“Almost all of the ÖBB-Infrastruktur construction sites are up and running again. With regards to the Semmering Base Tunnel works were able to continue without interruption but with some limitations. We've of course applied the given safety measures such as wearing masks and keeping appropriate distances.”
Although all the construction sites for the Semmering Base Tunnel have remained operational throughout, some supply shortages and quarantine situations among the workforce have led to some limitations in certain areas.
To ensure that construction sites could remain operational, the construction firms developed measures for safe working during the coronavirus pandemic together with safety experts, occupational medicine experts and ÖBB-Infrastruktur. Measures include maintaining a safe distance, hygiene requirements, arriving at the construction sites separately, adapting work process and changing shift plans.
“We've thereby managed to keep important parts of the economy going. It's very clear that investments in rail infrastructure are a major and important engine for jobs, both now, but specifically after the crisis too. With more than 90 percent of the value being added at home, we're having a big impact and we're directly contributing to the regional economy.”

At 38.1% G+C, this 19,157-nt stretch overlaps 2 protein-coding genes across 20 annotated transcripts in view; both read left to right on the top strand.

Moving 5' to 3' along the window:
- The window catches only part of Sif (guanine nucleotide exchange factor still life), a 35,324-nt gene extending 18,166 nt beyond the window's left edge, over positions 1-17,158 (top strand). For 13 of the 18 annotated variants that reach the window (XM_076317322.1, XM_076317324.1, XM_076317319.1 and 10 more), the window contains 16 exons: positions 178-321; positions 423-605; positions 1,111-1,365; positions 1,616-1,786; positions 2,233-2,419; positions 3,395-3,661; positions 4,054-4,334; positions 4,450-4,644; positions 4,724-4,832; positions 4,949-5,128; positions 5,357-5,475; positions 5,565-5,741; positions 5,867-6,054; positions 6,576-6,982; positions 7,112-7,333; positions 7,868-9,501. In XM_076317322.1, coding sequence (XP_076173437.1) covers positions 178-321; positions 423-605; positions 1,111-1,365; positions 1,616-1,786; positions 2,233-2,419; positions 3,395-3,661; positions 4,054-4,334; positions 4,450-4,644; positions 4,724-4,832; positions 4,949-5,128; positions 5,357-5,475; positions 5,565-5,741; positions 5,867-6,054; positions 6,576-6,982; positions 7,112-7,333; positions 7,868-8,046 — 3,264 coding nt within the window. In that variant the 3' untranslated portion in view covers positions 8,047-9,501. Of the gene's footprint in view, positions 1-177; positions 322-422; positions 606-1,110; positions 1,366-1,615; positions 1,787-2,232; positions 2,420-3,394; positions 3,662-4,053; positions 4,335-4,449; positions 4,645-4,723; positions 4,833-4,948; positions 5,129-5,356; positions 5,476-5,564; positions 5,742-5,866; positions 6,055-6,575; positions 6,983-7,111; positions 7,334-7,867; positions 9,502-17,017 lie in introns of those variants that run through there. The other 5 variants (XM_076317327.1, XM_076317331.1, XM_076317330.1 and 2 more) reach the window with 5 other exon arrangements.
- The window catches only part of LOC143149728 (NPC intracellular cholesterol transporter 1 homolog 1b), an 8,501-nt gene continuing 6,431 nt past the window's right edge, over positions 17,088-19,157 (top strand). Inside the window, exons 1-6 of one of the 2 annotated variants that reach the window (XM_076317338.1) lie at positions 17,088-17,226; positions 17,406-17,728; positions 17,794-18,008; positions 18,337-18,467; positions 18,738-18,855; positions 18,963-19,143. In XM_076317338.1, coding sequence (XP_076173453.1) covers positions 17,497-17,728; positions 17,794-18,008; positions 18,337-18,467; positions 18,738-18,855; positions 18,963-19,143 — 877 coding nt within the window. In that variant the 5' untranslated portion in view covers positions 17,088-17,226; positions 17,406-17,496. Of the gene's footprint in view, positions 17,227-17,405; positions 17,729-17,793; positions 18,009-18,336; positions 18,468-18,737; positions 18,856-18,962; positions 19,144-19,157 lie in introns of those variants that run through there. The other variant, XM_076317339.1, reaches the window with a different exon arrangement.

Despite the unique working conditions the Semmering Base Tunnel has reached a milestone: taking into account all access routes, shafts and connecting tunnels, a total of 62km of tunnel must be dug for the 27km tunnel. After eight years of digging, the halfway point has now been reached.
Ground-breaking on this major project took place in 2012 with the actual digging beginning in 2014. The Semmering Base Tunnel is being constructed from five location simultaneously. Most construction sites needed access tunnels and shafts to be built first before the actual tunnels could be built. In 2019 then the works on Mürzzuschlag Station began. The tunnel is to be completed in 2027.
The two tunnel boring machines (TBMs) Carl and Ghega are digging their way through the mountains towards Gloggnitz from the Fröschnitzgraven construction site at the centre of the tunnel. Both Carl and Ghega have now completed more than towards Gloggnitz. A further 3km have been achieved between Fröschnitzgraben towards Mürzzuschlag. In this direction, however, the tunnel is being built with the more flexible ‘new Austrian tunnelling method’ (NATM) or ‘sequential excavation method’ (SEM). This method is also being used at the Grautschenhof construction site near Mürzzuschlag. At that location both tunnel pipes have been excavated by around 1.5km in both directions.
Tunnelling is a particularly challenging undertaking in Lower Austria. Major efforts are under way in Gloggnitz to stabilise the tunnel. In spring 2019 there had been mud ingress. The team in Gloggnitz is preparing for the installation of the inner shell. The workers in Göstritz meanwhile are continuing their work with additional measures to manage water.
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